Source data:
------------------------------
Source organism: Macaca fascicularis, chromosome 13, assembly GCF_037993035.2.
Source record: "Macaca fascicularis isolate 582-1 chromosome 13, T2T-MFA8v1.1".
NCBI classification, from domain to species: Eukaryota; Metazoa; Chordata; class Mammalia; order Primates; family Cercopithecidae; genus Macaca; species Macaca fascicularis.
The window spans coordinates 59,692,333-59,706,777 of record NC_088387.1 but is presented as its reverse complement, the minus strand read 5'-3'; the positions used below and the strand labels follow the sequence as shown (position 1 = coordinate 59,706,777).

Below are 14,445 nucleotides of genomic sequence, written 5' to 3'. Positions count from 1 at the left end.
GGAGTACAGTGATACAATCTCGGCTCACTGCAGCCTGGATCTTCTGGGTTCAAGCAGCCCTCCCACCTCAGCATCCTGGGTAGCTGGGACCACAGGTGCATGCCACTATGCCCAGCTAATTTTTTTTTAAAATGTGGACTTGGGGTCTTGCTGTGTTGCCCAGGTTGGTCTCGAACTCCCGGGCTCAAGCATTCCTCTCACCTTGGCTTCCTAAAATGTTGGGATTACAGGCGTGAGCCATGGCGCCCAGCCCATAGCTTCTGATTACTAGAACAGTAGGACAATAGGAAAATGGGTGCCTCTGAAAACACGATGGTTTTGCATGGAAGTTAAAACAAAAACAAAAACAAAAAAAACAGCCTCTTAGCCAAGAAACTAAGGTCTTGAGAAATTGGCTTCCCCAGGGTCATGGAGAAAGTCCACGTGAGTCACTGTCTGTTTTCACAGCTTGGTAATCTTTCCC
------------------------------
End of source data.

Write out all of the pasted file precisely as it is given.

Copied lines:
Source organism: Macaca fascicularis, chromosome 13, assembly GCF_037993035.2.
Source record: "Macaca fascicularis isolate 582-1 chromosome 13, T2T-MFA8v1.1".
NCBI classification, from domain to species: Eukaryota; Metazoa; Chordata; class Mammalia; order Primates; family Cercopithecidae; genus Macaca; species Macaca fascicularis.
The window spans coordinates 59,692,333-59,706,777 of record NC_088387.1 but is presented as its reverse complement, the minus strand read 5'-3'; the positions used below and the strand labels follow the sequence as shown (position 1 = coordinate 59,706,777).

Below are 14,445 nucleotides of genomic sequence, written 5' to 3'. Positions count from 1 at the left end.
GGAGTACAGTGATACAATCTCGGCTCACTGCAGCCTGGATCTTCTGGGTTCAAGCAGCCCTCCCACCTCAGCATCCTGGGTAGCTGGGACCACAGGTGCATGCCACTATGCCCAGCTAATTTTTTTTTAAAATGTGGACTTGGGGTCTTGCTGTGTTGCCCAGGTTGGTCTCGAACTCCCGGGCTCAAGCATTCCTCTCACCTTGGCTTCCTAAAATGTTGGGATTACAGGCGTGAGCCATGGCGCCCAGCCCATAGCTTCTGATTACTAGAACAGTAGGACAATAGGAAAATGGGTGCCTCTGAAAACACGATGGTTTTGCATGGAAGTTAAAACAAAAACAAAAACAAAAAAAACAGCCTCTTAGCCAAGAAACTAAGGTCTTGAGAAATTGGCTTCCCCAGGGTCATGGAGAAAGTCCACGTGAGTCACTGTCTGTTTTCACAGCTTGGTAATCTTTCCC